People are living longer than ever before and borrowing student loans in much larger amounts, though there is no data about the intersection of these phenomena researchers from the MIT AgeLab told NASFAA members.
That’s what inspired researchers Julie Miller and Samantha Brady to conduct focus groups with 83 borrowers ranging from the ages of 25 to 75 to determine how the burden of carrying student loans affected their long-term planning. Specifically, they sought to determine how student loans impact borrowers’ decisions about spending and saving, such as plans for retirement and care. They found that about half of those they surveyed said they were not currently saving for retirement because they “could not afford to,” citing other financial obligations, such as student loans, as the reason they neglected to plan for the future.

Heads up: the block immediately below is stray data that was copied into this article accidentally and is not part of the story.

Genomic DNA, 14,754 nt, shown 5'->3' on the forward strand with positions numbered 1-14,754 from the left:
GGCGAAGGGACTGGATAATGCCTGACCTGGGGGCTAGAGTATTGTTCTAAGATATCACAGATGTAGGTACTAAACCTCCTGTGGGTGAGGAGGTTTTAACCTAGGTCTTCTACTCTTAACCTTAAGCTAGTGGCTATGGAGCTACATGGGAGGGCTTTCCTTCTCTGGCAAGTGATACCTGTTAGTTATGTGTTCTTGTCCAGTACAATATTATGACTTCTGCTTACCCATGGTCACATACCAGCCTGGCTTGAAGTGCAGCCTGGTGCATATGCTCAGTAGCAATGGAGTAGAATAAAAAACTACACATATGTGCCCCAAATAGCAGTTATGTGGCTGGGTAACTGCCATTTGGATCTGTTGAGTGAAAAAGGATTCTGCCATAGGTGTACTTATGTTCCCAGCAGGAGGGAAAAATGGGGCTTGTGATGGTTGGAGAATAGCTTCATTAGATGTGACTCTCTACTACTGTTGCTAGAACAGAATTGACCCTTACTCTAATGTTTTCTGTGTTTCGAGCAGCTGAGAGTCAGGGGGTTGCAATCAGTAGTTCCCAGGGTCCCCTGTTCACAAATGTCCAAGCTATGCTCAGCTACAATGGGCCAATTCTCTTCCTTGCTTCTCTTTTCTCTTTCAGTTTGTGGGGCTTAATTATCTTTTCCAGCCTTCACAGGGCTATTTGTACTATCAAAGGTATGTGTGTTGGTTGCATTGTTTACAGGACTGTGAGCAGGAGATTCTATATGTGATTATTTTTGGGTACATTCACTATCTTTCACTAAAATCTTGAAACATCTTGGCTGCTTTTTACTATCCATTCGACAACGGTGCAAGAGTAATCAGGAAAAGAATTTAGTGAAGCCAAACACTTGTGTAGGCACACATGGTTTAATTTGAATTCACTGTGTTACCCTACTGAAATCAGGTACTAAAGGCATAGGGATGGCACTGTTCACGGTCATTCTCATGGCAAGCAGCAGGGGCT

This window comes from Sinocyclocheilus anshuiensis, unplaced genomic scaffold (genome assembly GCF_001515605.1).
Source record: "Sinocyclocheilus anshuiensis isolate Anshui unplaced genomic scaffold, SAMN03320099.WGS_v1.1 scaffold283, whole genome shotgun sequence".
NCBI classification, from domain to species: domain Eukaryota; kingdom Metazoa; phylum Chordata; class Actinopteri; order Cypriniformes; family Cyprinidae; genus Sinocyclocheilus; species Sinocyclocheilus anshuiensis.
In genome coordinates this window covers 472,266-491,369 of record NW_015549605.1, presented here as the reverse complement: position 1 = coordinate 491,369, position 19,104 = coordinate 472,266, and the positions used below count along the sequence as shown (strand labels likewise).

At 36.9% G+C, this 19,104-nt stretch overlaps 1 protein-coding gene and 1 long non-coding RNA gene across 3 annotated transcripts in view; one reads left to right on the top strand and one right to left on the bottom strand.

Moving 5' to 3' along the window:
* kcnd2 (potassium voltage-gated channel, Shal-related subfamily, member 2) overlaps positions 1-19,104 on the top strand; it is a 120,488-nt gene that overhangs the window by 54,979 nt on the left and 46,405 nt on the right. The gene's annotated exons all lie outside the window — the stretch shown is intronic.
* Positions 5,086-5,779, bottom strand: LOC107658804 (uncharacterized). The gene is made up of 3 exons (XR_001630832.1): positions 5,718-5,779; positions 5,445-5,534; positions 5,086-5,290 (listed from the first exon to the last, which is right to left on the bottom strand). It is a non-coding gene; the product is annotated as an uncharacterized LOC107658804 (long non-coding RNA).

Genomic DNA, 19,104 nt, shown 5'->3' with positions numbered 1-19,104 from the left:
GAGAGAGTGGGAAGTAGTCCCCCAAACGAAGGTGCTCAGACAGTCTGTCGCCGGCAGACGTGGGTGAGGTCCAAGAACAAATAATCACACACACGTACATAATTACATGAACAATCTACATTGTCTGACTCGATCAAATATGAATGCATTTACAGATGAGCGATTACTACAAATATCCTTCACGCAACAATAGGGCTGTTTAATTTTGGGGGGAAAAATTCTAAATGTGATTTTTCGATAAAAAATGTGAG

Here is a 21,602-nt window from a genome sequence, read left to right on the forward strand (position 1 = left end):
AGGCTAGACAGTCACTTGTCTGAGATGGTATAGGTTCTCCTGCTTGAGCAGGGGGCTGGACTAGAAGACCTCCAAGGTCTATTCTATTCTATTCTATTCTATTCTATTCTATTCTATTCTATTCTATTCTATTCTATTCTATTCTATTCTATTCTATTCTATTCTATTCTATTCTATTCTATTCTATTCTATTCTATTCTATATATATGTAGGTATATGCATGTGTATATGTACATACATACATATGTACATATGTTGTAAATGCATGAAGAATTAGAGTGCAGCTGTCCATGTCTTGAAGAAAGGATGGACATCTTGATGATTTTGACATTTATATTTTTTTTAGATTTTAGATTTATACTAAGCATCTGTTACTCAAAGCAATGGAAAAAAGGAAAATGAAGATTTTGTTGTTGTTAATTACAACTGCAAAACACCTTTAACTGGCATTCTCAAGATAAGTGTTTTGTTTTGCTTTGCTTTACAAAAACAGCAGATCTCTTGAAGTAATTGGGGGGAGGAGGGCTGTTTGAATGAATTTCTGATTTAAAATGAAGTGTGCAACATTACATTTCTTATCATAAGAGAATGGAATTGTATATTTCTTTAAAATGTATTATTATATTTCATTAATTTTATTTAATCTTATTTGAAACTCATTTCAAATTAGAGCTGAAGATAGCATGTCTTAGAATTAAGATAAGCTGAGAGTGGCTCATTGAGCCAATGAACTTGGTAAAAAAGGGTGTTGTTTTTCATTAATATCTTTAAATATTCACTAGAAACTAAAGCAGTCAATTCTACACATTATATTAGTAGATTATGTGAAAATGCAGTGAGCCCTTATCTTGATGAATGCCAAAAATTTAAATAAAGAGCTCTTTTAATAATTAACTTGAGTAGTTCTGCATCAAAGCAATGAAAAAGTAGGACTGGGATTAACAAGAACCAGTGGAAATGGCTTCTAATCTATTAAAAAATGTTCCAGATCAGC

Miller and Brady found that the age group that reported the greatest impact from student loans was 36 to 50, which they explained was troubling because that age range included a crucial time to save for future care and retirement.
The researchers emphasized that financial literacy plays an important role in this conversation, and were surprised to find that many of the members of their focus groups were not aware of the best ways to manage their loans and balance their other financial commitments, specifically those over the age of 50. They challenged conference attendees to think about whether preparing student loan borrowers for retirement falls under the responsibility of an institution or a financial aid office, and argued that the current system for loan counseling is not enough to prepare borrowers to successfully pay off their loans and plan for their future.
Publication Date: 6/25/2018